71. Rao, K.; Goodin, S.; Levitt, M.J.; Dave, N.; Shih, W.J.; Lin, Y.; Capanna, T.; Doyle-Lindrud, S.; Juvidian, P.; DiPaola, R.S. A phase II trial of imatinib mesylate in patients with prostate specific antigen progression after local therapy for prostate cancer. Prostate 2005, 62, 115–122. [Google Scholar] [CrossRef]
  72. Bajaj, G.K.; Zhang, Z.; Garrett-Mayer, E.; Drew, R.; Sinibaldi, V.; Pili, R.; Denmeade, S.R.; Carducci, M.A.; Eisenberger, M.A.; DeWeese, T.L. Phase II study of imatinib mesylate in patients with prostate cancer with evidence of biochemical relapse after definitive radical retropubic prostatectomy or radiotherapy. Urology 2007, 69, 526–531. [Google Scholar] [CrossRef]
  73. Modi, S.; Seidman, A.D.; Dickler, M.; Moasser, M.; D'Andrea, G.; Moynahan, M.E.; Menell, J.; Panageas, K.S.; Tan, L.K.; Norton, L.; et al. A phase II trial of imatinib mesylate monotherapy in patients with metastatic breast cancer. Breast Cancer Res. Treat. 2005, 90, 157–163. [Google Scholar] [CrossRef]
  74. Yardley, D.A.; Burris, H.A., 3rd; Markus, T.; Spigel, D.R.; Greco, F.A.; Mainwaring, M.; Waterhouse, D.M.; Webb, C.D.; Hainsworth, J.D. Phase II trial of docetaxal plus imatinib mesylate in the treatment of patients with metastatic breast cancer. Clin. Breast Cancer 2009, 9, 237–242. [Google Scholar] [CrossRef]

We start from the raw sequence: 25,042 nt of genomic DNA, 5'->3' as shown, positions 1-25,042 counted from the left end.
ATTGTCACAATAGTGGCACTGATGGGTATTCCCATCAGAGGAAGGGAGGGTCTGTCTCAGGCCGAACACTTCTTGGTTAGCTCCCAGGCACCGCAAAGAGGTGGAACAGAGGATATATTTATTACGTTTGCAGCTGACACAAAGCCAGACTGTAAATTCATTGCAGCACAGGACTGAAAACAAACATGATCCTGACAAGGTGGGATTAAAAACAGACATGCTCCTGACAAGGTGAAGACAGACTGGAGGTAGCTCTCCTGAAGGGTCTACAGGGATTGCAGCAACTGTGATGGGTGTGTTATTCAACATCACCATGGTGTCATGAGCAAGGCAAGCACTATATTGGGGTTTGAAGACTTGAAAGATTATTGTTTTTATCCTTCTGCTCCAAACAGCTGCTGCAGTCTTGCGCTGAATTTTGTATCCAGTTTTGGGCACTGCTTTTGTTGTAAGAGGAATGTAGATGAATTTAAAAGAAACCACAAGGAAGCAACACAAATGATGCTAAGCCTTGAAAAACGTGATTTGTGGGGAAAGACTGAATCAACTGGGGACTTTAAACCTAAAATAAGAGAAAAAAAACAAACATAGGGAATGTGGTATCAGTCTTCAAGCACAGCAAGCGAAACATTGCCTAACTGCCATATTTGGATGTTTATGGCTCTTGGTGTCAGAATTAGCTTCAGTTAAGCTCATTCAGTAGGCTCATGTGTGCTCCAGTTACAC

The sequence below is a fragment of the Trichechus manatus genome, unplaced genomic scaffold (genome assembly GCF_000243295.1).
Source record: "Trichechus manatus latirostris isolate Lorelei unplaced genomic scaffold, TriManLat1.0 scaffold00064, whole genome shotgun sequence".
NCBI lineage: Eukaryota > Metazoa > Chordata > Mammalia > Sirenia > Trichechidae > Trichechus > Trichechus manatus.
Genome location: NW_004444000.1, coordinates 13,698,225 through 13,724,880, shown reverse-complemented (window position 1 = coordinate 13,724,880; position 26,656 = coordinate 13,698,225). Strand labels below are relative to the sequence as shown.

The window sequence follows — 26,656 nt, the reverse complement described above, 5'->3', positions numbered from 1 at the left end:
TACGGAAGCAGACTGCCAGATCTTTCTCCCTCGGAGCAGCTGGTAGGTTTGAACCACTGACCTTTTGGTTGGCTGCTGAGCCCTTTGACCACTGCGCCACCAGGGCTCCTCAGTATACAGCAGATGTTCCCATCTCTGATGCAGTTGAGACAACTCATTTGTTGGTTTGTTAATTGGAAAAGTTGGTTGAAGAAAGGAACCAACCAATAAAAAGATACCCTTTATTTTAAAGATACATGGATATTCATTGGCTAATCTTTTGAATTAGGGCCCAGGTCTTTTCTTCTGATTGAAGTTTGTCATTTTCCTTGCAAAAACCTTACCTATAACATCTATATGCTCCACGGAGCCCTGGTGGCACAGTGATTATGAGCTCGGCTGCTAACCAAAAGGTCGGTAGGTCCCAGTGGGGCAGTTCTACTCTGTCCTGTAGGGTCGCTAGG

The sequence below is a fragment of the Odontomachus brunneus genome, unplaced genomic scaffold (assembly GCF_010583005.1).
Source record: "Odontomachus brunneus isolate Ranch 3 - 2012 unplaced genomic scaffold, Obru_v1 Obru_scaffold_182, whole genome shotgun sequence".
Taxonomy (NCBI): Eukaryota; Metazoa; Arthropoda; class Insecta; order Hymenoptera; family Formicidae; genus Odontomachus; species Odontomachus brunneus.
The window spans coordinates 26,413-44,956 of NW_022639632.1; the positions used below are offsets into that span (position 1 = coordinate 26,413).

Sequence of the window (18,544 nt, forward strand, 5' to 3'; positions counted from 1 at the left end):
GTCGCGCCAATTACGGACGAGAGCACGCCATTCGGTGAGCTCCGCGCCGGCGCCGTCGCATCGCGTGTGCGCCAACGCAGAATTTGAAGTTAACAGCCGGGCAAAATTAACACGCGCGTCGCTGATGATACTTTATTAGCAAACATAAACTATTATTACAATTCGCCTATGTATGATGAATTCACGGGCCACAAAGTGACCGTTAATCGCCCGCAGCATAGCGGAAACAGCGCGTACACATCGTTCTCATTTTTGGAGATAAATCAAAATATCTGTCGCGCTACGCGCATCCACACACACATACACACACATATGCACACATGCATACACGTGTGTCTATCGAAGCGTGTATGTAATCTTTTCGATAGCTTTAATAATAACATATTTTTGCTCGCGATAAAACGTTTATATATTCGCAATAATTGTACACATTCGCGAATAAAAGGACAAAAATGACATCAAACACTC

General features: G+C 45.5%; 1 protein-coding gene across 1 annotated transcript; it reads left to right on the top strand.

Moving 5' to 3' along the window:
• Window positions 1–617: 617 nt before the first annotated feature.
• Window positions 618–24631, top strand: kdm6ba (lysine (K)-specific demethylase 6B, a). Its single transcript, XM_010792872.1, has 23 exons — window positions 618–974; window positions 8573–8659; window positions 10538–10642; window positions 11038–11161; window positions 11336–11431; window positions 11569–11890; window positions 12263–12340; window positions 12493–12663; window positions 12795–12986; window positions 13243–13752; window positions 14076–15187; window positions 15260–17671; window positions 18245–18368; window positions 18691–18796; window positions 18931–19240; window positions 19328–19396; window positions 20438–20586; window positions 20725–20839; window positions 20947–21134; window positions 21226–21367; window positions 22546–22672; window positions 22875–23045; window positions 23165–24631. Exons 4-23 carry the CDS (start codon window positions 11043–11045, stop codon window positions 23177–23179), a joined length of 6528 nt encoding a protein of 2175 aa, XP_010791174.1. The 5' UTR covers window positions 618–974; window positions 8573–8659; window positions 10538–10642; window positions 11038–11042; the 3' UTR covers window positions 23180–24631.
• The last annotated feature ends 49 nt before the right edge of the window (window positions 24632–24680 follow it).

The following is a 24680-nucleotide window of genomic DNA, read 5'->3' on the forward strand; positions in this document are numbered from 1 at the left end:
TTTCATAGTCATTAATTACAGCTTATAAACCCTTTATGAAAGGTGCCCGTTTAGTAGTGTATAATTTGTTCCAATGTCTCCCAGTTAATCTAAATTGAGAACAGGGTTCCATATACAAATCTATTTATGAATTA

75. Chew, H.K.; Barlow, W.E.; Albain, K.; Lew, D.; Gown, A.; Hayes, D.F.; Gralow, J.; Hortobagyi, G.N.; Livingston, R. A phase II study of imatinib mesylate and capecitabine in metastatic breast cancer: Southwest Oncology Group Study 0338. Clin. Breast Cancer 2008, 8, 511–515. [Google Scholar] [CrossRef]
Cancers EISSN 2072-6694 Published by MDPI AG, Basel, Switzerland RSS E-Mail Table of Contents Alert